“My biggest challenge has been getting more young, black folk involved in politics and agriculture,” he said. “Our food systems and who makes the rules for these systems are important. We need to make sure we’re fully represented and at the table when these discussions come up.” Brown says he stays in constant conversations with community leaders and FVSU’s senior leadership to address economic development concerns and sustainable job opportunities for students in the valley. “FVSU is a goldmine,” he said. “We have to figure out a way for our graduating classes to stay and see the value in investing in Fort Valley. They’re doing so much groundbreaking research in agriculture over there.”
He wants to start putting realistic solutions and actions behind the possibility of pipelining campus agricultural efforts into community ones. Browns connection to Fort Valley and the land is generational. Both his paternal and maternal grandpa’s leased farmland and worked as contractors for larger agribusinesses in the area. “They knew everything from livestock to produce,” Brown said.
Like Black Belt Region farmers before him, Brown knows firsthand farming is a struggle. He’s watched crops rot. Experienced long waiting periods. Spent a lot of money to keep up his family’s farm. “I still don’t think I’m where I want to be,” he said. “It’s definitely not an instant grits career, but one our community and young folk need.” It’s an around-the-clock commitment. “As a black farmer, it’s even harder when you don’t have capital as a cushion,” said Brown. “That’s why having networks in the community with neighboring farmers you trust and can rely on is important. Oftentimes, we have to pull our resources together, and that’s OK.”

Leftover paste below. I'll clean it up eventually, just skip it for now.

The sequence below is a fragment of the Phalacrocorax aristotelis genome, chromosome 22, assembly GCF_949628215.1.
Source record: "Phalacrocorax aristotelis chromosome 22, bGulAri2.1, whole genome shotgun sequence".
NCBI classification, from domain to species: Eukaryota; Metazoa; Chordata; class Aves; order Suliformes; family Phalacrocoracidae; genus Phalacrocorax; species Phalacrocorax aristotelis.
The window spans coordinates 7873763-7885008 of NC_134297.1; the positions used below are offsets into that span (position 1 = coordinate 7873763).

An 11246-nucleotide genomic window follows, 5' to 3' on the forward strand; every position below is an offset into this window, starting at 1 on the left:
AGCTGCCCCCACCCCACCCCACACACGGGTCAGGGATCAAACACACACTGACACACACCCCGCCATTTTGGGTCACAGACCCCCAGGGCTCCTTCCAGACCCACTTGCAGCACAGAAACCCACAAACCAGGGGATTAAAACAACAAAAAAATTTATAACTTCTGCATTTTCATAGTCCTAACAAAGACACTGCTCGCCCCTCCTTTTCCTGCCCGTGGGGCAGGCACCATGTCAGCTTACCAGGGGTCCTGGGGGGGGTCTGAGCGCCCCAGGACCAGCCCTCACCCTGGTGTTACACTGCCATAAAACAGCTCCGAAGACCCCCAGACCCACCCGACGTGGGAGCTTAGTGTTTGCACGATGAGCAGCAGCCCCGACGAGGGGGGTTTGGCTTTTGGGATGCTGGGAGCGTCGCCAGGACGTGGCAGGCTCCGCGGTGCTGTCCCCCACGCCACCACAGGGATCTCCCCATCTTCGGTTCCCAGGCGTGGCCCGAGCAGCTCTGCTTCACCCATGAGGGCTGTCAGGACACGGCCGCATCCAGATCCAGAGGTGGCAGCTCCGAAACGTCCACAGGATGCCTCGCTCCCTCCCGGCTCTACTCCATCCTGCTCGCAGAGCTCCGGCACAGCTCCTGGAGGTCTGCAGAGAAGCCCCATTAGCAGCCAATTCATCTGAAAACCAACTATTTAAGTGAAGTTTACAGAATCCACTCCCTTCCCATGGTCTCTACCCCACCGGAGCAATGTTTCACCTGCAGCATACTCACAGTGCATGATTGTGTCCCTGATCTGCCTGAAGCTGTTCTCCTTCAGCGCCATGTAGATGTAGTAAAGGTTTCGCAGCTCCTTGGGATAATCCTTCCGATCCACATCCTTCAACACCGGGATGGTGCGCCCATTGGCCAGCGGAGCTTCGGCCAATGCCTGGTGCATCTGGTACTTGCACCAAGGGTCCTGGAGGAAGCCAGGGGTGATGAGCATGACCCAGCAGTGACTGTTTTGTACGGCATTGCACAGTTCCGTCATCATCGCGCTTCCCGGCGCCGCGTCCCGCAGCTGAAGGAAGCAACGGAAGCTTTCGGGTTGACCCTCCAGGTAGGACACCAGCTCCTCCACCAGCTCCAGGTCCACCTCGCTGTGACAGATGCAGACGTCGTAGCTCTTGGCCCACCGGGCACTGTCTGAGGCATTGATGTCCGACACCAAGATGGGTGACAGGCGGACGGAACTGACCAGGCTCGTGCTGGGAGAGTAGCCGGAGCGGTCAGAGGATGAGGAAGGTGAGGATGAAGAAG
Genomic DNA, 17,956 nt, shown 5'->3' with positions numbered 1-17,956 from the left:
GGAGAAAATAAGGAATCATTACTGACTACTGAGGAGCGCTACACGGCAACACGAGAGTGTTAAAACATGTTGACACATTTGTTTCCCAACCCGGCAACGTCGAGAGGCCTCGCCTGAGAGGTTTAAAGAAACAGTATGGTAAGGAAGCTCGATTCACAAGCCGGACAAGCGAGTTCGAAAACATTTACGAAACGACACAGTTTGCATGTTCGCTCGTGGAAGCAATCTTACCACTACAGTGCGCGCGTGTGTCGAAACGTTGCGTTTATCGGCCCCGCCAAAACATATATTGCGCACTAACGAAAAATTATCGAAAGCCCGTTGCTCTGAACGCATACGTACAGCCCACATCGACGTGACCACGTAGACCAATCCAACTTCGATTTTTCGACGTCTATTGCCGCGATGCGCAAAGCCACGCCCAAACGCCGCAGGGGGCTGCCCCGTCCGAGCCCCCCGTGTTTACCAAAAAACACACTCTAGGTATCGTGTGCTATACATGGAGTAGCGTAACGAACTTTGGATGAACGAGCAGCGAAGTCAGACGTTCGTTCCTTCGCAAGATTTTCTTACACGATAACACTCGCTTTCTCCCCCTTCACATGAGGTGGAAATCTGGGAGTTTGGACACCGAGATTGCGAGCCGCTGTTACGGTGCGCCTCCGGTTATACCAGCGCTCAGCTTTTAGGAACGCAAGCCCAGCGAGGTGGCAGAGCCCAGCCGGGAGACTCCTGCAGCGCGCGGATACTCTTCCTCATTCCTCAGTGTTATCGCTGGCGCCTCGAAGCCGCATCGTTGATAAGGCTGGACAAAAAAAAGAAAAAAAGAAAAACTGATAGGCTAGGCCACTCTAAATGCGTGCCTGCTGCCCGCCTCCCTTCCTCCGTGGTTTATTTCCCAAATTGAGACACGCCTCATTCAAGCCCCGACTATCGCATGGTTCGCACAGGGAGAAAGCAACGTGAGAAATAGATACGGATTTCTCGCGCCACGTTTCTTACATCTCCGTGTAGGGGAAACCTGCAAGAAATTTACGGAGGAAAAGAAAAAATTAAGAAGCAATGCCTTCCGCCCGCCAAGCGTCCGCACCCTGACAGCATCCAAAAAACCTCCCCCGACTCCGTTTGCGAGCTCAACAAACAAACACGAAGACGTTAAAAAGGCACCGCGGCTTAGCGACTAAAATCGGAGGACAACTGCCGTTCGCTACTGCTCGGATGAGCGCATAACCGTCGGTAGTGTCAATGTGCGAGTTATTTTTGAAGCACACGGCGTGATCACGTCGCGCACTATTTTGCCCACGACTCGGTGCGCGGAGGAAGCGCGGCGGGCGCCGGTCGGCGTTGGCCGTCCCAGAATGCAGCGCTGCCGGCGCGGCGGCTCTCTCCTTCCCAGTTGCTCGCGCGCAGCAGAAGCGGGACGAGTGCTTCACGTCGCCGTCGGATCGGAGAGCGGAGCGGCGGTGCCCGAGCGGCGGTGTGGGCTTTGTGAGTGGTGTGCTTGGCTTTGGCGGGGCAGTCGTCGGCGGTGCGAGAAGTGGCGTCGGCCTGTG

Right now, Brown is focusing most of his farming energy on the pecan grove. He’s been partnering with FVSU extension program to survey the aged orchard for diseases. “This project has shown me the significance of technology to agriculture,” Brown said. “I use the extension department’s drones to get better aerial views of the tree tops and other things I might not easily see from the ground. Drones are extremely helpful. I plan to have my grove up and running within the next five years. It’s possible.”

Brown’s 5 actions to build a successful ag biz

+ KNOW EXACTLY WHAT YOU’RE GOING TO GROW. “Make sure you have a clear understanding about the type of business you’re trying to pursue,” Brown said. “Put a comprehensive plan in place about the services or products you want to create. Then outline how you will make it all happen.”
+ IDENTIFY THE RIGHT PROPERTY. “Are you going to own or lease? Is it heirs property? Is this land great for growing crops or not? These are all things you have to take into consideration,” he said.
+ FIND A NETWORK OF RELIABLE FARMING MENTORS. “You want to link up with like minds,” he said. “The black struggle is real, so you want to build relationships with ones who truly understand where you’re trying to go. Having mentors helps you eliminate a lot of mistakes along the way.”
+ ATTEND CONFERENCES RELATED TO YOUR AG INTERESTS. “I love hearing other farmers’ testimonies,” Brown said. “Conferences are some of the best places to get these stories and new information to grow your agribusiness.”
+ DRESS FOR THE JOB. “Sounds silly, but a lot of folks wanting to get into farming don’t really understand what all comes with it,” Brown said. “That includes dressing for the part. Have the right safety equipment and proper clothing on at all times. Sun tan lotion applies, too.”

Cowgirl Candace

Candace, a.k.a. Cowgirl Candace, is an award-winning feature writer, internationally published brand blogger and wardrobe stylist.

The fourth-generation cowgirl and veteran journalist pioneered digital platform Southern Styles & Steeds — a country Western fashion, beauty and lifestyles blogazine — to share the sophisticated styles and sincere stories from her Down South upbringing.